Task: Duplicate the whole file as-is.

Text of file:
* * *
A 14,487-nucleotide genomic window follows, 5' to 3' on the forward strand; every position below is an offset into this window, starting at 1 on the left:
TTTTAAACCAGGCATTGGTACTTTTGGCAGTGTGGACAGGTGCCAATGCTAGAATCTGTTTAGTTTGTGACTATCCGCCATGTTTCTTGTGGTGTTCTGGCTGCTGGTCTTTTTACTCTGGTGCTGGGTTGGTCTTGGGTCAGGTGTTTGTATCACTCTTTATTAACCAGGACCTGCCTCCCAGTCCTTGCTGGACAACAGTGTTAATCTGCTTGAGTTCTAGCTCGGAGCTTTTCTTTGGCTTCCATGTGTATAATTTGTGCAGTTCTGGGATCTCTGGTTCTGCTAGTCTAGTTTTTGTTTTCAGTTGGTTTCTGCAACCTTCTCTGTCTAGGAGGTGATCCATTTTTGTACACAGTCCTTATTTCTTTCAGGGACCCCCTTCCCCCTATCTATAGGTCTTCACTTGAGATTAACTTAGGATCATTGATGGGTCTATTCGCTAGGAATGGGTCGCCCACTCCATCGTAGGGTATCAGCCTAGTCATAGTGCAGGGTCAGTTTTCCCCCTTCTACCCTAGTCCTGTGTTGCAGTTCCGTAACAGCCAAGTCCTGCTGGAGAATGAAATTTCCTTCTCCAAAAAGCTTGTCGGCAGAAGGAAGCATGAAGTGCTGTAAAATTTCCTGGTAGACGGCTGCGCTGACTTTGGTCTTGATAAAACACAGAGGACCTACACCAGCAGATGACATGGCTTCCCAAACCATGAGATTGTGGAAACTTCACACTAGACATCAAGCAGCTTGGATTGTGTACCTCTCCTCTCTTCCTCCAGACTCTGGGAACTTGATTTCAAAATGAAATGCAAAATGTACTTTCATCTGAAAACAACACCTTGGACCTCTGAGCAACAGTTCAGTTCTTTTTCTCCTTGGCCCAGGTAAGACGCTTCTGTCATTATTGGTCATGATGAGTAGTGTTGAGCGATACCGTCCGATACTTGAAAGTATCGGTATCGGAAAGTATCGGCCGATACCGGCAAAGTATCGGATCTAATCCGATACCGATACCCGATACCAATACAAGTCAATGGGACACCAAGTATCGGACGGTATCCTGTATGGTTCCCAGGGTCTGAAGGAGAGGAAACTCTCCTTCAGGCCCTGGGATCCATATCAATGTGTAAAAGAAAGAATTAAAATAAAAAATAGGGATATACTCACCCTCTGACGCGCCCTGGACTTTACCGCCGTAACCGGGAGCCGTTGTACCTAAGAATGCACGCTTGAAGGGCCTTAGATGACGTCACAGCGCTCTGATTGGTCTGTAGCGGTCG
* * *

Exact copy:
A 14,487-nucleotide genomic window follows, 5' to 3' on the forward strand; every position below is an offset into this window, starting at 1 on the left:
TTTTAAACCAGGCATTGGTACTTTTGGCAGTGTGGACAGGTGCCAATGCTAGAATCTGTTTAGTTTGTGACTATCCGCCATGTTTCTTGTGGTGTTCTGGCTGCTGGTCTTTTTACTCTGGTGCTGGGTTGGTCTTGGGTCAGGTGTTTGTATCACTCTTTATTAACCAGGACCTGCCTCCCAGTCCTTGCTGGACAACAGTGTTAATCTGCTTGAGTTCTAGCTCGGAGCTTTTCTTTGGCTTCCATGTGTATAATTTGTGCAGTTCTGGGATCTCTGGTTCTGCTAGTCTAGTTTTTGTTTTCAGTTGGTTTCTGCAACCTTCTCTGTCTAGGAGGTGATCCATTTTTGTACACAGTCCTTATTTCTTTCAGGGACCCCCTTCCCCCTATCTATAGGTCTTCACTTGAGATTAACTTAGGATCATTGATGGGTCTATTCGCTAGGAATGGGTCGCCCACTCCATCGTAGGGTATCAGCCTAGTCATAGTGCAGGGTCAGTTTTCCCCCTTCTACCCTAGTCCTGTGTTGCAGTTCCGTAACAGCCAAGTCCTGCTGGAGAATGAAATTTCCTTCTCCAAAAAGCTTGTCGGCAGAAGGAAGCATGAAGTGCTGTAAAATTTCCTGGTAGACGGCTGCGCTGACTTTGGTCTTGATAAAACACAGAGGACCTACACCAGCAGATGACATGGCTTCCCAAACCATGAGATTGTGGAAACTTCACACTAGACATCAAGCAGCTTGGATTGTGTACCTCTCCTCTCTTCCTCCAGACTCTGGGAACTTGATTTCAAAATGAAATGCAAAATGTACTTTCATCTGAAAACAACACCTTGGACCTCTGAGCAACAGTTCAGTTCTTTTTCTCCTTGGCCCAGGTAAGACGCTTCTGTCATTATTGGTCATGATGAGTAGTGTTGAGCGATACCGTCCGATACTTGAAAGTATCGGTATCGGAAAGTATCGGCCGATACCGGCAAAGTATCGGATCTAATCCGATACCGATACCCGATACCAATACAAGTCAATGGGACACCAAGTATCGGACGGTATCCTGTATGGTTCCCAGGGTCTGAAGGAGAGGAAACTCTCCTTCAGGCCCTGGGATCCATATCAATGTGTAAAAGAAAGAATTAAAATAAAAAATAGGGATATACTCACCCTCTGACGCGCCCTGGACTTTACCGCCGTAACCGGGAGCCGTTGTACCTAAGAATGCACGCTTGAAGGGCCTTAGATGACGTCACAGCGCTCTGATTGGTCTGTAGCGGTCG